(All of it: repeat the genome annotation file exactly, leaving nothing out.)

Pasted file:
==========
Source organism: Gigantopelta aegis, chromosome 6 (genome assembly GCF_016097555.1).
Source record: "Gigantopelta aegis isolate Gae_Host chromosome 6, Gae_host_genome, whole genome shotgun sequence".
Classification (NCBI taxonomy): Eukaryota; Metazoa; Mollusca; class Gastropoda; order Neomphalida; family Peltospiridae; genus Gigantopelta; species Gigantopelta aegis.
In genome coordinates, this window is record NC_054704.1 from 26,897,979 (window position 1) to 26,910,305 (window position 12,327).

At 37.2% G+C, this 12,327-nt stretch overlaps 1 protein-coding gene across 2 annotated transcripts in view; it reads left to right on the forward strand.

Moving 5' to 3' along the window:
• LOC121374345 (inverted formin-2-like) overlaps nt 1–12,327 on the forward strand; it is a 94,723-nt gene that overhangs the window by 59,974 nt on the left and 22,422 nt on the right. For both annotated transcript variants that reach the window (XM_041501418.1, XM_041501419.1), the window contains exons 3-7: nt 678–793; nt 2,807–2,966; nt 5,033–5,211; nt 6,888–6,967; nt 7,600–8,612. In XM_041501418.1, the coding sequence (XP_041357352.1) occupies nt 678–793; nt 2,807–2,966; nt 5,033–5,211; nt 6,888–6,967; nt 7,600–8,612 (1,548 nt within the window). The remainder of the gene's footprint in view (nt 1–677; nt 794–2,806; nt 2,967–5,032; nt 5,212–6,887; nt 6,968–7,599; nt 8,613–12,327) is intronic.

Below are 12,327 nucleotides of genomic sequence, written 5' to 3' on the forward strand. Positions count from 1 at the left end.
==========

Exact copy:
Source organism: Gigantopelta aegis, chromosome 6 (genome assembly GCF_016097555.1).
Source record: "Gigantopelta aegis isolate Gae_Host chromosome 6, Gae_host_genome, whole genome shotgun sequence".
Classification (NCBI taxonomy): Eukaryota; Metazoa; Mollusca; class Gastropoda; order Neomphalida; family Peltospiridae; genus Gigantopelta; species Gigantopelta aegis.
In genome coordinates, this window is record NC_054704.1 from 26,897,979 (window position 1) to 26,910,305 (window position 12,327).

At 37.2% G+C, this 12,327-nt stretch overlaps 1 protein-coding gene across 2 annotated transcripts in view; it reads left to right on the forward strand.

Moving 5' to 3' along the window:
• LOC121374345 (inverted formin-2-like) overlaps nt 1–12,327 on the forward strand; it is a 94,723-nt gene that overhangs the window by 59,974 nt on the left and 22,422 nt on the right. For both annotated transcript variants that reach the window (XM_041501418.1, XM_041501419.1), the window contains exons 3-7: nt 678–793; nt 2,807–2,966; nt 5,033–5,211; nt 6,888–6,967; nt 7,600–8,612. In XM_041501418.1, the coding sequence (XP_041357352.1) occupies nt 678–793; nt 2,807–2,966; nt 5,033–5,211; nt 6,888–6,967; nt 7,600–8,612 (1,548 nt within the window). The remainder of the gene's footprint in view (nt 1–677; nt 794–2,806; nt 2,967–5,032; nt 5,212–6,887; nt 6,968–7,599; nt 8,613–12,327) is intronic.

Below are 12,327 nucleotides of genomic sequence, written 5' to 3' on the forward strand. Positions count from 1 at the left end.